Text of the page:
LONDON (Dec. 12)
Prime Minister Sir Alec Douglas-Home, taking part for the first time in Parliamentary debate on Arab League boycott practices against British firms, made it plain today that the British Government did not intend to go beyond its rebuke of Arab representatives in London for those practices.
At the same time, government spokesmen re-emphasized the government’s opposition to Arab boycott practices, as the debate continued. Several deputies asked for additional steps by the government to prevent the recurrence of incidents such as the forced resignation of Lord Mancroft, a Jewish business leader, from the London advisory Board of Norwich Union Insurance Companies, under Arab pressure. All such proposals were rejected.
The Prime Minister was asked what action he was taking to coordinate the work of his Ministers to ensure that public officials and nationalized industries did not place any insurance business with any companies discriminating on grounds of race, color or religion. He replied that “it is not the practice of government departments to insure.” He added he had no power “to direct local authorities in this matter” and that this would “not be an appropriate subject” for his Ministers where nationalized industries were concerned.
Bruce Millan, a Labor deputy, said that while “we welcome the statements made so far by the Government about the Norwich Union affair, there is still a need for the Government to give clear guidance to firms on whom pressure may be put and to express its displeasure against firms which have given into these practices.”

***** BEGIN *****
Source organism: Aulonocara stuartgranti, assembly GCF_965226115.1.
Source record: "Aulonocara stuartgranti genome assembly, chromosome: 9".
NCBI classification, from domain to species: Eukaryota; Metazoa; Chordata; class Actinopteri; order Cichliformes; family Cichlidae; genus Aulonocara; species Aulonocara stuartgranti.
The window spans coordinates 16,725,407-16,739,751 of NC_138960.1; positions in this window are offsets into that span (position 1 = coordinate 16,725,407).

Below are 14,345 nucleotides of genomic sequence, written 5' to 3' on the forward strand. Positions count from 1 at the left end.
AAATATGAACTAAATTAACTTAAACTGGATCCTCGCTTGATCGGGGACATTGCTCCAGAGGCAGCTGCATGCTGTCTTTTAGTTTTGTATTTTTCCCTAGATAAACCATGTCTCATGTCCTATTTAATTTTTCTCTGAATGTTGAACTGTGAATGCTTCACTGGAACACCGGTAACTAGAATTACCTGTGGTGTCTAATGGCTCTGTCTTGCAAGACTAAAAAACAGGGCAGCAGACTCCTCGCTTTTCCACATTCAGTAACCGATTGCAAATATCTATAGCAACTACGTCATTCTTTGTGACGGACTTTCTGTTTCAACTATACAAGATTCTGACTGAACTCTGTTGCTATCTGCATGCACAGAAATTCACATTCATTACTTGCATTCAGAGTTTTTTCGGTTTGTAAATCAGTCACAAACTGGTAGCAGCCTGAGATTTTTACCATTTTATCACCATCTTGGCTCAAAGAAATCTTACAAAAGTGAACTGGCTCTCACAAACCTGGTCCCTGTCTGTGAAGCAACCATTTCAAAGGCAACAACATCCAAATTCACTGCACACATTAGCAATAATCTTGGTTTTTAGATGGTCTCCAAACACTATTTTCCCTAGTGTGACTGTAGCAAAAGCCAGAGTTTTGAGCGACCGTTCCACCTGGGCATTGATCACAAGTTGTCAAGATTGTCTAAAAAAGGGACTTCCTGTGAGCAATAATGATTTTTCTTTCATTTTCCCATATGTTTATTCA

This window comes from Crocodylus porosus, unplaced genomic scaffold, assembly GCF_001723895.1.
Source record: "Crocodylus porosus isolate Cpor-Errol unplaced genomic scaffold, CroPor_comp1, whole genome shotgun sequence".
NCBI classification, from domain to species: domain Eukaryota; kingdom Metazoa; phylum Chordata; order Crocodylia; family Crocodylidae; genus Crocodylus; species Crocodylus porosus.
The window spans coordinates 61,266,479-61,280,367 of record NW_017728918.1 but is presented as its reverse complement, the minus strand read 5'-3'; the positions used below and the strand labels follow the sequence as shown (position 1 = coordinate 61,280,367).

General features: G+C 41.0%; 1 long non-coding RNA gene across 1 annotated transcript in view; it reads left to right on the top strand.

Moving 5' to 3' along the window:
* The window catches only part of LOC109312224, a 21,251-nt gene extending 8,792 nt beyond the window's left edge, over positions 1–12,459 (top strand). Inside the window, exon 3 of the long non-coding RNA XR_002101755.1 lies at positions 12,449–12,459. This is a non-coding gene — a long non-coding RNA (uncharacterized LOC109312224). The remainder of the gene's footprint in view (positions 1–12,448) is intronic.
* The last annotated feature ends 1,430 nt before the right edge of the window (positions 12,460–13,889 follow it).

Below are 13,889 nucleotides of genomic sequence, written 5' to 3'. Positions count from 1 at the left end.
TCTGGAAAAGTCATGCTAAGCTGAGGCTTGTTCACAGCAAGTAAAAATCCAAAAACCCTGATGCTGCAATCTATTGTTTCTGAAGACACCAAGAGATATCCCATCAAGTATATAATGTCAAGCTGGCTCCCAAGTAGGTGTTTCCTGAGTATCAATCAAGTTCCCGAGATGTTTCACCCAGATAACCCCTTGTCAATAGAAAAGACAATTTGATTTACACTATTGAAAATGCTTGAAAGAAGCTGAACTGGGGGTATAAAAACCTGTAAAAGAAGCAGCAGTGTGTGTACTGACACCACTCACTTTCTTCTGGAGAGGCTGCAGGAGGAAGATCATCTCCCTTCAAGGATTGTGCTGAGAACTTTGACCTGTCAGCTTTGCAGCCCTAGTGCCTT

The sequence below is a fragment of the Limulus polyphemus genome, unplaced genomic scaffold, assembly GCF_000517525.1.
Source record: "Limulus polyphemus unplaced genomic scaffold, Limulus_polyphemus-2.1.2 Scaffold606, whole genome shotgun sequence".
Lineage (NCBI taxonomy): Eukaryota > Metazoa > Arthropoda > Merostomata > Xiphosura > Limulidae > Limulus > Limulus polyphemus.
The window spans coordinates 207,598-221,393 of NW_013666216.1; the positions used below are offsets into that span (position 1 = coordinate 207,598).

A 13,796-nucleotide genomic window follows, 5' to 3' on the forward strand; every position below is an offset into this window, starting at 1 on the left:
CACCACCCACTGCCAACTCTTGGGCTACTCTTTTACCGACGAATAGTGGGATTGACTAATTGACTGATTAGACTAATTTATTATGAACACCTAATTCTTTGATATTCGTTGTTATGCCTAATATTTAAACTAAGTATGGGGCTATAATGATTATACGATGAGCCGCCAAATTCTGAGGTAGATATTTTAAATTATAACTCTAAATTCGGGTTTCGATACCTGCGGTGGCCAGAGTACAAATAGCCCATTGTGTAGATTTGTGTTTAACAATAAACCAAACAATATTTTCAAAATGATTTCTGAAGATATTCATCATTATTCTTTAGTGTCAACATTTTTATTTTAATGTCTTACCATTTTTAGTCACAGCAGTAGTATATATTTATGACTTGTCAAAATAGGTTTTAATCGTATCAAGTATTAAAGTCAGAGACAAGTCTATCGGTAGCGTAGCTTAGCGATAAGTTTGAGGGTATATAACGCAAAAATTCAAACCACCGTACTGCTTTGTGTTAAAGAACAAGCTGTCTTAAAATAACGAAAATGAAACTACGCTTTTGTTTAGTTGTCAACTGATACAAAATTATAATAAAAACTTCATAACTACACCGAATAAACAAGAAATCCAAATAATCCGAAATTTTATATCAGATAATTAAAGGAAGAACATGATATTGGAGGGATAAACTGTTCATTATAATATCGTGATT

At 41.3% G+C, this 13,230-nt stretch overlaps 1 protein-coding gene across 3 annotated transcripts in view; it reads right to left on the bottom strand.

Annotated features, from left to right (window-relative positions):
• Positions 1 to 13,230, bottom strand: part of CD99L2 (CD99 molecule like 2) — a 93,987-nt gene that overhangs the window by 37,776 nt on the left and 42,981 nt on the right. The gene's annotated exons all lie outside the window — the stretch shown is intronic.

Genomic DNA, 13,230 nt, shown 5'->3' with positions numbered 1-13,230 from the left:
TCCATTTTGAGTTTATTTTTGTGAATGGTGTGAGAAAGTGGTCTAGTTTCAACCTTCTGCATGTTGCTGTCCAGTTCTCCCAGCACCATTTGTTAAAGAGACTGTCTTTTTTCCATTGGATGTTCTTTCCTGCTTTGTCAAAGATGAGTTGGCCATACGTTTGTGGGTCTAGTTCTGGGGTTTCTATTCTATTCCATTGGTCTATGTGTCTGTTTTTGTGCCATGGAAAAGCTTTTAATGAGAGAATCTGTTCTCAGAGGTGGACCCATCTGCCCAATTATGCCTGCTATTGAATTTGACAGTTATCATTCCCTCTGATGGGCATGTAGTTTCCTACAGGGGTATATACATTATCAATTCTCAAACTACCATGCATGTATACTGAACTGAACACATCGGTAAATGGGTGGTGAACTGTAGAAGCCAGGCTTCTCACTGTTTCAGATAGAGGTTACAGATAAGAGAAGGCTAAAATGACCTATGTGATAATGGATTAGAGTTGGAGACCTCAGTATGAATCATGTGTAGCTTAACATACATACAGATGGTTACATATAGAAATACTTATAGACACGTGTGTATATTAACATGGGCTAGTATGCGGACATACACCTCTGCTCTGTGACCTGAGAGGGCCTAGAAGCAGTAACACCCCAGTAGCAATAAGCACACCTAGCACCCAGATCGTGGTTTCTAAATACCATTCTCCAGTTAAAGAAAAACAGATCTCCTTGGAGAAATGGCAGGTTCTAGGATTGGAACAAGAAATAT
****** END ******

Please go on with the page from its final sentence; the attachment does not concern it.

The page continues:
The Prime Minister said that he was sure “the whole country” was aware of the Government’s attitude and that if any firm wanted help from the Government in such situations, “the Foreign Office and the Board of Trade’ were “at its disposal.”
GOVERNMENT REJECTS REQUEST TO PREVENT BIAS BY INSURANCE FIRMS
Earlier, the government rejected a request to seek an amendment of the Insurance Act of 1959 to provide that no insurance firm could do business in Britain if it practiced religious or racial discrimination against its employes. The request was made by Labor deputy Leo Abse to the Secretary for Industry, Trade and Regional Development.
Edward Duecann replied that the government strongly disapproved pressure from any source leading to discrimination between British subjects on any grounds whatever. He added that “if those affected and concerned about the boycott will consult us, we will be ready to give any support we can.” He rejected suggestions for legislation to make boycott practices illegal, arguing that he did not think it would be enforceable.
A written comment on the issues was made by Edward Heath, Secretary of State for Industry, in reply to a query as to whether there had been any impact on British trade because of the boycott of Israel. He said that “while the boycott has interfered with the trade of individual firms, it seems to have had little effect on our trade with any of the countries in the area.”
Sir Barnett Janner, MP and president of the Board of Deputies of British Jews, asked Secretary Heath if he was “aware there was interference from foreign countries designed to coerce British firms into suspending their dealings with a friendly power.” He also asked what steps Heath would take to “obviate this interference.” Mr. Heath replied that the Government was “strongly opposed to interference and had made known repeatedly its views on the subject.”
(The Arab League’s economic council announced today in Cairo that any interference by the British Government or any other country with Arab anti-Israel boycott regulations would cause the Arab countries to reconsider their economic relations with such countries.)
Minister of State Lord Drumbalbyn, speaking last night at a dinner of the Institute of Exports, expressed the hope that British firms “will not hesitate to bring to the attention of the Board of Trade immediately any examples of discrimination against British exports or unfair practices.”